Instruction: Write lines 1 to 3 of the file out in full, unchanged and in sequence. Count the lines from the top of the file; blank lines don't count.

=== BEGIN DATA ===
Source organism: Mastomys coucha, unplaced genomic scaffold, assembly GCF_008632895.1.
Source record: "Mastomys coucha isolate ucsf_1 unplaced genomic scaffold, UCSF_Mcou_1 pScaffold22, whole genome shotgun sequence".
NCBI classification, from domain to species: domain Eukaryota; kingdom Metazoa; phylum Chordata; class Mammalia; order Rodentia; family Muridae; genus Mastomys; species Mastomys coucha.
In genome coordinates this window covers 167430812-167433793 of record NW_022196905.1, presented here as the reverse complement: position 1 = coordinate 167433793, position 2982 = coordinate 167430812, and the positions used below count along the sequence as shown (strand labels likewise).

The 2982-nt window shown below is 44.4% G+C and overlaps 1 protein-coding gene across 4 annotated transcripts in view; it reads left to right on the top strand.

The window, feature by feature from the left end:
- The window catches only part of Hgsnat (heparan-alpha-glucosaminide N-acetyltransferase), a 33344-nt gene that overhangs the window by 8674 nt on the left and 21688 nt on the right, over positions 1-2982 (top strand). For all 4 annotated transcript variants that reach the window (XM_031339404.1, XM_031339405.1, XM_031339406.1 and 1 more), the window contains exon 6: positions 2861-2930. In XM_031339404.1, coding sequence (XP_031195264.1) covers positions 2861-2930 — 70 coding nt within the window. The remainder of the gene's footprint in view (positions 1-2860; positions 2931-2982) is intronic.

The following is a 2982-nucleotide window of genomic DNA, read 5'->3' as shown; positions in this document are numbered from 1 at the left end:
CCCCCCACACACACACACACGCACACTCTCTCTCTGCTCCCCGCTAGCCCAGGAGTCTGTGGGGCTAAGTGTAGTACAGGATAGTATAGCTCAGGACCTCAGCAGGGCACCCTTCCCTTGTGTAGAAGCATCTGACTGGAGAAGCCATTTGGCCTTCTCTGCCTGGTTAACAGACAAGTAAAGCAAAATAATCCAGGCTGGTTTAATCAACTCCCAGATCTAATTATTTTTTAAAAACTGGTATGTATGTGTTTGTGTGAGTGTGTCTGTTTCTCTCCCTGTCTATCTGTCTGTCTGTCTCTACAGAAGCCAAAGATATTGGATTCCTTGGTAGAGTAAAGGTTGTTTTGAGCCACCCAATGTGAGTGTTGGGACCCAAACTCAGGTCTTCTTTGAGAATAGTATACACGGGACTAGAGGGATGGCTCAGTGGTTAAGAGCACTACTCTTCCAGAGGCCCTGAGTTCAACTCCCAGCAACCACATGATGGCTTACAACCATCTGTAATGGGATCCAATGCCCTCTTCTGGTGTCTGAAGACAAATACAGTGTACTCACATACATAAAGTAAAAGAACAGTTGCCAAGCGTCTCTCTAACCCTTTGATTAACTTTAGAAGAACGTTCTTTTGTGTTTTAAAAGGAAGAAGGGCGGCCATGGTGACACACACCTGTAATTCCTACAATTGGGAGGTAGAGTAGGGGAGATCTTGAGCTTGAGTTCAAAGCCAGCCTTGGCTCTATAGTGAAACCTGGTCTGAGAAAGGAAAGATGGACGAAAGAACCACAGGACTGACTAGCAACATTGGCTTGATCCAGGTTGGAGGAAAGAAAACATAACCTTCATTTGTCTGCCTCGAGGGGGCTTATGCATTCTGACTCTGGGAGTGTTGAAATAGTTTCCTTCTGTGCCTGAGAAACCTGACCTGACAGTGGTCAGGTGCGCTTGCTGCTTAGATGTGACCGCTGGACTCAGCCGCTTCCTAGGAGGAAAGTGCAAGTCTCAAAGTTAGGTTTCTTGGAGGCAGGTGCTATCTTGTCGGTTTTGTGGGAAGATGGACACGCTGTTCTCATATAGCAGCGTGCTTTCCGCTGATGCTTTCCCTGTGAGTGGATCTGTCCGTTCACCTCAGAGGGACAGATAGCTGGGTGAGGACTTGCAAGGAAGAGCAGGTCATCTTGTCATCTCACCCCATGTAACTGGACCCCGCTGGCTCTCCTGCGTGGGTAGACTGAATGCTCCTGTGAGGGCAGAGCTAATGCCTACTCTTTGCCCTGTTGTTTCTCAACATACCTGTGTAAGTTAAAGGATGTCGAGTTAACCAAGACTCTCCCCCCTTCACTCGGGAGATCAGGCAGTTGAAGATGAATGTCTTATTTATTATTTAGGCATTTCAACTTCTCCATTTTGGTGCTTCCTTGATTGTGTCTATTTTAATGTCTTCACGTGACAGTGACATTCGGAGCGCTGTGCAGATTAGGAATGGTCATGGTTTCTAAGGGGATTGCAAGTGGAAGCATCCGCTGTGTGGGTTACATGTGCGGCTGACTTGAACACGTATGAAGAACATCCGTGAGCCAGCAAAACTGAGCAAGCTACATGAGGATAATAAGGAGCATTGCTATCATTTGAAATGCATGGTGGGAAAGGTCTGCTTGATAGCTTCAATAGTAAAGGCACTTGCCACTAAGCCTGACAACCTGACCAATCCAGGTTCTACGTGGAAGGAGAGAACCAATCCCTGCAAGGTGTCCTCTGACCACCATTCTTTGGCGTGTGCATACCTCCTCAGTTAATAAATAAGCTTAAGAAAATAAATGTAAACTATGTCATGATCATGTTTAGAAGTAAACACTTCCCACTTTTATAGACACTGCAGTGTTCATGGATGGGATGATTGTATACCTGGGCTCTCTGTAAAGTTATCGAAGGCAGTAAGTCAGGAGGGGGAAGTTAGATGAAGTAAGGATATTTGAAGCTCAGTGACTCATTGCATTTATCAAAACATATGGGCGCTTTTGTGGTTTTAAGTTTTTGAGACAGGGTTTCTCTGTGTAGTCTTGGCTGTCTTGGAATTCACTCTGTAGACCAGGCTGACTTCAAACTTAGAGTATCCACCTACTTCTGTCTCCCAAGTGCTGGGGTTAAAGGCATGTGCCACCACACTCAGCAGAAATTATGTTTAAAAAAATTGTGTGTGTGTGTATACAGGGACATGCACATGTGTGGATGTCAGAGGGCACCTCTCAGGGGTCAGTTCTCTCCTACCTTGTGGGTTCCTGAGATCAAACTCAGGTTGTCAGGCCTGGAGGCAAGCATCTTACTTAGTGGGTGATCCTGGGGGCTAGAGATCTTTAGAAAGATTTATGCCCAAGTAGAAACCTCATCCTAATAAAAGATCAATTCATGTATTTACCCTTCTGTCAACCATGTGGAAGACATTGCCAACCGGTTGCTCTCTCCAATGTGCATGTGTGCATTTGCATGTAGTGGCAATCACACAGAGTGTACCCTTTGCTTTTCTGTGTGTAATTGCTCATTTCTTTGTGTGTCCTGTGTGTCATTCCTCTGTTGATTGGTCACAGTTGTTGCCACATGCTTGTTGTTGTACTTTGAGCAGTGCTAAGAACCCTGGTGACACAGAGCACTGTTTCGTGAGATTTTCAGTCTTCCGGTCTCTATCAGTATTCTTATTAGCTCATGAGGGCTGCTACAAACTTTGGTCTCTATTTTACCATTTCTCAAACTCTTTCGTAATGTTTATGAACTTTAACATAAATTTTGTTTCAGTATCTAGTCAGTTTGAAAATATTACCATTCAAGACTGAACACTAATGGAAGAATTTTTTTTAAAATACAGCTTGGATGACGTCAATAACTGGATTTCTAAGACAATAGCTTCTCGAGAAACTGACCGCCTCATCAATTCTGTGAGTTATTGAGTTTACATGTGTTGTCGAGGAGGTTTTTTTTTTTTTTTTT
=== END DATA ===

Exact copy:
Source organism: Mastomys coucha, unplaced genomic scaffold, assembly GCF_008632895.1.
Source record: "Mastomys coucha isolate ucsf_1 unplaced genomic scaffold, UCSF_Mcou_1 pScaffold22, whole genome shotgun sequence".
NCBI classification, from domain to species: domain Eukaryota; kingdom Metazoa; phylum Chordata; class Mammalia; order Rodentia; family Muridae; genus Mastomys; species Mastomys coucha.